[0060] Referring to FIG. 11, in some embodiments, a thin strained layer 84 may be grown between strained layer 18 and relaxed layer 16 to act as an etch stop during etching, such as wet etching. In an embodiment in which strained layer 18 includes Si and relaxed layer 16 includes Si1−yGey, thin strained layer 84 may include Si1−xGex, with a higher Ge content (x) than the Ge content (y) of relaxed layer 16, and hence be compressively strained. For example, if the composition of the relaxed layer 16 is 20% Ge (Si0.80Ge0.20), thin strained layer 84 may contain 40% Ge (Si0.60Ge0.40) to provide a more robust etch stop. In other embodiments, a second strained layer, such as thin strained layer 84 with higher Ge content than relaxed layer 16, may act as a preferential cleave plane in the hydrogen exfoliation/cleaving procedure described above.

[0061] In an alternative embodiment, thin strained layer 84 may contain Si1−xGex, with lower Ge content than relaxed layer 16. In this embodiment, thin strained layer 84 may act as a diffusion barrier during the wet oxidation process. For example, if the composition of relaxed layer 16 is 20% Ge (Si0.80Ge0.20), thin strained layer 84 may contain 10% Ge (Si0.90Ge0.10) to provide a barrier to Ge diffusion from the higher Ge content relaxed layer 16 during the oxidation process. In another embodiment, thin strained layer 84 may be replaced with a thin graded Si1−zGez layer in which the Ge composition (z) of the graded layer is decreased from relaxed layer 16 to the strained layer 18.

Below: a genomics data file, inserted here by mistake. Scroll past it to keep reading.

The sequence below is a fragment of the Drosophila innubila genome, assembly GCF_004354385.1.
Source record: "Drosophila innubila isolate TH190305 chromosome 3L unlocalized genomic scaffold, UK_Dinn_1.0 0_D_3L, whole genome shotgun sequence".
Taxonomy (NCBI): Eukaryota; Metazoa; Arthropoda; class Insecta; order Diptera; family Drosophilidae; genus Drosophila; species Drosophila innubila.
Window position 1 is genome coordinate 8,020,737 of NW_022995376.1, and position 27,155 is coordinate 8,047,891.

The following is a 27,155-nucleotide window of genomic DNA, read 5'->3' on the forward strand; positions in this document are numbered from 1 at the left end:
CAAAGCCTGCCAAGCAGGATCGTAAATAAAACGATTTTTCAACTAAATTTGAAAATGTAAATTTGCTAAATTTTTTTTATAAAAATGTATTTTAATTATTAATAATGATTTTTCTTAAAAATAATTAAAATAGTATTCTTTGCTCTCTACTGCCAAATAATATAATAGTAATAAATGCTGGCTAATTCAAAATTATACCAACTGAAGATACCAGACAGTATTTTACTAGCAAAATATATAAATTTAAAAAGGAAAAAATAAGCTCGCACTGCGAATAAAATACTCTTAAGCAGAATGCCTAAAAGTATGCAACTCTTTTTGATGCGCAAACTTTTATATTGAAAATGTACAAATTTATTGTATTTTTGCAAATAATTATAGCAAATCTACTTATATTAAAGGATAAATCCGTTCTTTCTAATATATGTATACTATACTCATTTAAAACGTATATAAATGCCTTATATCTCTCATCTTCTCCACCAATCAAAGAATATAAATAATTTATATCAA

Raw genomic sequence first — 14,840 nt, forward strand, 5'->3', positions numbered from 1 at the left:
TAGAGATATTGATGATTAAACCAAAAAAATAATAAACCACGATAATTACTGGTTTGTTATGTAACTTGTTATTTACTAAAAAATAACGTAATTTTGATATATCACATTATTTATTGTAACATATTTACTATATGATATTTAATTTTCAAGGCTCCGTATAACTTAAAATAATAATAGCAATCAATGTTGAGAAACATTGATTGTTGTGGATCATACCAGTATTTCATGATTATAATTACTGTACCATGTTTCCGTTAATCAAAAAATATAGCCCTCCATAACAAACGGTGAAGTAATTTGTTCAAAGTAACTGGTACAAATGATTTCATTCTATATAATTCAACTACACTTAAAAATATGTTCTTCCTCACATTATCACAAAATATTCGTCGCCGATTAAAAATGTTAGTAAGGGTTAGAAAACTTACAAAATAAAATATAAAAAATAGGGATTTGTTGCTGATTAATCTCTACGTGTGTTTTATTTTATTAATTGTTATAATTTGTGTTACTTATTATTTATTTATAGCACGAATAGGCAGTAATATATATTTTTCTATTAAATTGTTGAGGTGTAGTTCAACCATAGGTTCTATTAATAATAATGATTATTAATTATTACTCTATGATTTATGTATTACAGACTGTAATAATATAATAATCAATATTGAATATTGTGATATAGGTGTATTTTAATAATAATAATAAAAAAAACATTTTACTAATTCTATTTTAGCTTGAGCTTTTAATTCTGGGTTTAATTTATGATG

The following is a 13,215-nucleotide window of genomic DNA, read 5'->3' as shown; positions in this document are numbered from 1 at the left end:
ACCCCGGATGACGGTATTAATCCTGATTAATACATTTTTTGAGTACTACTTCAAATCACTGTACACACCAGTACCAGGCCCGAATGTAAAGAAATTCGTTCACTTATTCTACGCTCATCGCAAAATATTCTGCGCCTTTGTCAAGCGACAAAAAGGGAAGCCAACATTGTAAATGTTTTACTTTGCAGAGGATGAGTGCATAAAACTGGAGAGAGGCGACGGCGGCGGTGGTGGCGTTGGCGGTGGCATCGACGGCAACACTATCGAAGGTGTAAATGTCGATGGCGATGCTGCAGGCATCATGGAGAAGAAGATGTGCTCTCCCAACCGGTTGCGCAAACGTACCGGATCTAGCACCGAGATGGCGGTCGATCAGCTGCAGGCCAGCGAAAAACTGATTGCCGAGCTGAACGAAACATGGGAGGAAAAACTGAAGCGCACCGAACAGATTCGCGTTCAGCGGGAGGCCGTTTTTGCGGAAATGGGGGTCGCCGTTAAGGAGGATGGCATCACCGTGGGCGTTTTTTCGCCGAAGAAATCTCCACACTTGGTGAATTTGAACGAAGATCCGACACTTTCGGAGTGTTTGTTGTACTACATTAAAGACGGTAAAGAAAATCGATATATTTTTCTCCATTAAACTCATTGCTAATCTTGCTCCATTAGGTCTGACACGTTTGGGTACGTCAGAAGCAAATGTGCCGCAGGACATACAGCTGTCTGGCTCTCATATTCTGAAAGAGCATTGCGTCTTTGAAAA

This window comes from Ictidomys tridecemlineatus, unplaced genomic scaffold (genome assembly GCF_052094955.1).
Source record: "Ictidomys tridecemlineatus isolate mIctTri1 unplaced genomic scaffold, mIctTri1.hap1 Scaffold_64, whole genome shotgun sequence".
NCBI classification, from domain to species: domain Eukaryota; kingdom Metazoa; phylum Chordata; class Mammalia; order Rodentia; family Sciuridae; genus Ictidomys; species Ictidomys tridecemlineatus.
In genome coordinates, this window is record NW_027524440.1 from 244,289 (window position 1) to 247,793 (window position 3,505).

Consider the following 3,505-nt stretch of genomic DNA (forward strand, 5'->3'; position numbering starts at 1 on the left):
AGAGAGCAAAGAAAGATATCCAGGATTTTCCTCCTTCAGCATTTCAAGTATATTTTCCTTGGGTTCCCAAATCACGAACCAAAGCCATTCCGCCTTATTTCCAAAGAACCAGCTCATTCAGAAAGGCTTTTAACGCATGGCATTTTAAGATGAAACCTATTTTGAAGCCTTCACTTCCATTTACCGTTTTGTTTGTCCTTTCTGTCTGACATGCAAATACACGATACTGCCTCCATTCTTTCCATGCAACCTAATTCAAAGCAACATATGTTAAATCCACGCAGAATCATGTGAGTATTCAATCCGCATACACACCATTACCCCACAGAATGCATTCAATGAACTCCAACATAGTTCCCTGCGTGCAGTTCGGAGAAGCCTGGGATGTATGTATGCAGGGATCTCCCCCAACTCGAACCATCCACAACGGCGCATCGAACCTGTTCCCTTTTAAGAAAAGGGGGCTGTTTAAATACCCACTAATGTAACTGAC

[0062] Referring again to FIG. 7, in some embodiments, a small amount, e.g., approximately 20-100 Å, of strained layer 18 may be removed at an interface 105 between strained layer 18 and relaxed layer portion 80. This may be achieved by overetching after relaxed layer portion 80 is removed. Alternatively, this removal of strained layer 18 may be performed by a standard microelectronics clean step such as an RCA SC1, i.e., hydrogen peroxide, ammonium hydroxide, and water (H2O2+NH4OH+H2O), which at, e.g., 80° C. may remove silicon. This silicon removal may remove any misfit dislocations that formed at the original strained layer 18/relaxed layer 80 interface 105 if strained layer 18 was grown above the critical thickness. The critical thickness may be defined as the thickness of strained layer 18 beyond which it becomes energetically favorable for the strain in the layer to partially relax via the introduction of misfit dislocations at interface 105 between strained layer 18 and relaxed layer 16. Thus, the method illustrated in FIGS. 1-7 provides a technique for obtaining strained layers above a critical thickness without misfit dislocations that may compromise the performance of deeply scaled MOSFET devices.